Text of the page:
We rate houseboats and we do, indeed, think that they rock. And years ago, whoever thought of tapping into tourism by renting out one of these unique rice boats or kettuvalloms, was onto a great thing. Kerala's backwaters, its villages and varied waterscapes were suddenly accessible, and tourists who thought Kerala was all Kovalam and Kathakali began to see a whole new, exciting picture. The only problem is that word spread very quickly and houseboats started to increase from a handful to hundreds within a space of a few years. Tourism Watch, A German NGO, published a report in 2005 highlighting the extreme river pollution caused by houseboat tourism, from kerosene to condoms, and consequently, the Kerala government changed the law. Now, all owners are obliged to have less powerful , and thus less polluting engines, and there are new waste facilities at Alapuzha and Kumarakom. There is also a congestion issue for many local people who still transport their kids to school by canoe, and have safety concerns due to the numbers and speed of houseboats. Some boats are realising their responsibility, and have installed solar panels to power air con and water pumps, etc. However, given that it is such an important source of tourism income, it still remains relatively unregulated, so tourists need to research carefully. We also highly recommend combining a houseboat stay with a homestay, which ensures your tourism spend is going straight into the community.
Peter Bishop, Programmes Manager for the UK charity Tourism Concern:
"Houseboat tourism can be a delightful way to explore the beautiful backwaters of Kerala, and can bring benefit to lots of local people. However there are a number of key issues which are threatening to make this unsustainable and even damaging. The most serious problem is the number of boats. Although many are locally owned, increasing numbers are being bought up by commercial concerns from elsewhere keen to exploit this lucrative market. Waste disposal (including pumping raw sewage into the waters, diesel pollution, plastic and other waste) is a major concern. There are waste collection and pump out stations but these are often ignored or not functional. Many local communities depend on these waters for fishing and for drinking water. Privacy is another key issue, with poor regulation (and even poorer enforcement) of mooring. Many local communities complain of tourist boats mooring alongside houses, of noise, inappropriate behaviour and invasive use of cameras etc. In 2012, working with Kabani - our local partner in Kerala - Tourism Concern consulted with several thousand people in communities affected by houseboat tourism. As a result we jointly proposed that a Code of Conduct for houseboat owners be developed, provisions of which would include compliance with regulations for waste disposal, and undertakings to respect local people. The code of conduct could be promoted via the Kerala Houseboat Owners Association and would be displayed on boats. In turn, tourists would be able choose to travel only with those signing up to the Code, and could hold their boat accountable against its provisions."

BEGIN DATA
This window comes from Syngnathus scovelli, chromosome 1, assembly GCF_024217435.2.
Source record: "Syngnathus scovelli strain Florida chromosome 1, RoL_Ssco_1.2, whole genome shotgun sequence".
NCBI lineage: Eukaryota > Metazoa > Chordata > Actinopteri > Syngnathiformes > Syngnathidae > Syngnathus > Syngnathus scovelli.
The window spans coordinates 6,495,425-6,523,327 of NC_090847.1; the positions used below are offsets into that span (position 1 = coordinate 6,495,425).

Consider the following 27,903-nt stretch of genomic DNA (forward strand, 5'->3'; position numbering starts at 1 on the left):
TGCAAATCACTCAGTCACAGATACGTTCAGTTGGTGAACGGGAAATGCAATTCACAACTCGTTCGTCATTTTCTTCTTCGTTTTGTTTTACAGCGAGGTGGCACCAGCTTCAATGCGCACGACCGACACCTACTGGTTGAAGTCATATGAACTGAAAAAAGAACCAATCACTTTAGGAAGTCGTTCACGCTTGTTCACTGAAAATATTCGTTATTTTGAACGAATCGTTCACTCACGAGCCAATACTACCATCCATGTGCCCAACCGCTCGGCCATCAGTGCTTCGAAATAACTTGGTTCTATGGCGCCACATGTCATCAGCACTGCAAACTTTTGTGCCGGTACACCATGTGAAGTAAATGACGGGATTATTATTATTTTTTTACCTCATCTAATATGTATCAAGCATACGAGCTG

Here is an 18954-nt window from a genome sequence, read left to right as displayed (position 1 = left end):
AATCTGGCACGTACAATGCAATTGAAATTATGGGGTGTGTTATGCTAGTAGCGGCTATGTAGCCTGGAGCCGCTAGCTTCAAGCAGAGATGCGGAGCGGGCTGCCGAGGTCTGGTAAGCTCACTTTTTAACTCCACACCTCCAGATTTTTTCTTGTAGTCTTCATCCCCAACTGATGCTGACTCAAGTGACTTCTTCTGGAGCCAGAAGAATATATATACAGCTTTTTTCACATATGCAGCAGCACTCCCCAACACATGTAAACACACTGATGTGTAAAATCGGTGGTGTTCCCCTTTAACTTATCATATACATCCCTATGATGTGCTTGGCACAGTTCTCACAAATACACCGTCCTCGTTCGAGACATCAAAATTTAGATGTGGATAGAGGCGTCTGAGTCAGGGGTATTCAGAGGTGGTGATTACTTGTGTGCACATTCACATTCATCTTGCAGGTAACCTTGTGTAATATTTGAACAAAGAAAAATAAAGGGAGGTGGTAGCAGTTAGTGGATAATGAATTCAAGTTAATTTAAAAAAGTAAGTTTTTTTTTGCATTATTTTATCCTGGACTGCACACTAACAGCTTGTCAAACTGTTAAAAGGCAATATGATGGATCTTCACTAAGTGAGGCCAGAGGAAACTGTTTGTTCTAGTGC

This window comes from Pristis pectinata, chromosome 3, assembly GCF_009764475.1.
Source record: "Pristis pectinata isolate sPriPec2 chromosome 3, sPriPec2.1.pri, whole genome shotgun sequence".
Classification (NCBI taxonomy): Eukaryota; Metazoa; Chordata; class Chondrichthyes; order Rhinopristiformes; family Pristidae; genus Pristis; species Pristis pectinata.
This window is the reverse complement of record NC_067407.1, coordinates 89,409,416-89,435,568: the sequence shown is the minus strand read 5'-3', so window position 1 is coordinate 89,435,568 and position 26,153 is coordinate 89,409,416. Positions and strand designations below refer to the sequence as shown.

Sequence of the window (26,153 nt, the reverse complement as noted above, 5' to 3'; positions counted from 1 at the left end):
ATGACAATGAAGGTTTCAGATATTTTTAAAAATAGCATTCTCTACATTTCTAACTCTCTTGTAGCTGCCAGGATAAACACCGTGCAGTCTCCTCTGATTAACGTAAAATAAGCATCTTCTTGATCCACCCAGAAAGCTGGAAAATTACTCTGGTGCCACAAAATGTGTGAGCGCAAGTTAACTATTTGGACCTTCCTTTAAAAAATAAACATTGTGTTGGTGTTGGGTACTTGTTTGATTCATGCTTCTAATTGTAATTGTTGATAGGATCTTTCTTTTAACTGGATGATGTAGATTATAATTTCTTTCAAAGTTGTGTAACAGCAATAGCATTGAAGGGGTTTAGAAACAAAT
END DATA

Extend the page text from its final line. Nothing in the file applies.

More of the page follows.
Diana Syrett, Managing Director of one of our top suppliers, Kerala Connections:
“With houseboat trips, stay for more than one night. If you just do one night, you check in at lunchtime, and check out after breakfast the next day, and so you really only get an afternoon’s cruising. And during that time you won’t get very far away from the main waterways , because there are so many houseboats on the backwaters now. So, with two or three nights you can get away from the crowds and enjoy remote rural life, hopping on and off as you go. It is also down to the houseboat operator you choose. We rate ours very highly, especially on the environmental side of things, as well as having a good fleet of houseboats”.
What you can do
Chat with your tour operator about where your houseboat is going, if it is going off the beaten track and spending quality time in villages along the way. If you take a day tour, the chances are you won't be doing that as there will no time to escape the crowds, so you really need a couple of nights to get off the beaten backwaters. You can also ask about whether there is responsible disposal of waste along the way. Keep an eye on their environmental practices and always give feedback to your tour operator and the Kerala Houseboat Owners Association if you feel they are not responsible. Also, act responsibly on houseboats and remember that you are going through villages which have different cultures. So, even though you are on a boat, you are still visible from the shore, and it is advised to still dress correctly, don't show overt intimacy as it causes offence, keep the noise down and generally be respectful of the communities you pass through.